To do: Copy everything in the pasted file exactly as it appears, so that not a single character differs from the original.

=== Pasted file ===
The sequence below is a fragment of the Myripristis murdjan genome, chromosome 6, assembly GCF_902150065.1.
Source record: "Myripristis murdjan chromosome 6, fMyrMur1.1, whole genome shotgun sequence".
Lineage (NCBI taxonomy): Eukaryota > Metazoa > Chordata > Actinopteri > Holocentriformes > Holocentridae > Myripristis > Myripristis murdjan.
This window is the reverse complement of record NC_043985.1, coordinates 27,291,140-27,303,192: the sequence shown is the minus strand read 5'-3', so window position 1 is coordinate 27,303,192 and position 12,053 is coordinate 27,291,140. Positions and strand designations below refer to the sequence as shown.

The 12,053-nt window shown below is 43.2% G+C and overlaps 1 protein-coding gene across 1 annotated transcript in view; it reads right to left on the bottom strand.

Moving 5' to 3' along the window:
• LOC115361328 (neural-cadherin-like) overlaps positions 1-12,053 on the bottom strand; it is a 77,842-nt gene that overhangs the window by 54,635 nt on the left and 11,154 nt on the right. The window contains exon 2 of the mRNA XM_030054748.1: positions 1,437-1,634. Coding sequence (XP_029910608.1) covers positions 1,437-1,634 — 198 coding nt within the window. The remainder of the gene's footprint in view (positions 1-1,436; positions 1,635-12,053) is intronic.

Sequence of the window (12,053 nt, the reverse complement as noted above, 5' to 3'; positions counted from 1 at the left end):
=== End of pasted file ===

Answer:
The sequence below is a fragment of the Myripristis murdjan genome, chromosome 6, assembly GCF_902150065.1.
Source record: "Myripristis murdjan chromosome 6, fMyrMur1.1, whole genome shotgun sequence".
Lineage (NCBI taxonomy): Eukaryota > Metazoa > Chordata > Actinopteri > Holocentriformes > Holocentridae > Myripristis > Myripristis murdjan.
This window is the reverse complement of record NC_043985.1, coordinates 27,291,140-27,303,192: the sequence shown is the minus strand read 5'-3', so window position 1 is coordinate 27,303,192 and position 12,053 is coordinate 27,291,140. Positions and strand designations below refer to the sequence as shown.

The 12,053-nt window shown below is 43.2% G+C and overlaps 1 protein-coding gene across 1 annotated transcript in view; it reads right to left on the bottom strand.

Moving 5' to 3' along the window:
• LOC115361328 (neural-cadherin-like) overlaps positions 1-12,053 on the bottom strand; it is a 77,842-nt gene that overhangs the window by 54,635 nt on the left and 11,154 nt on the right. The window contains exon 2 of the mRNA XM_030054748.1: positions 1,437-1,634. Coding sequence (XP_029910608.1) covers positions 1,437-1,634 — 198 coding nt within the window. The remainder of the gene's footprint in view (positions 1-1,436; positions 1,635-12,053) is intronic.

Sequence of the window (12,053 nt, the reverse complement as noted above, 5' to 3'; positions counted from 1 at the left end):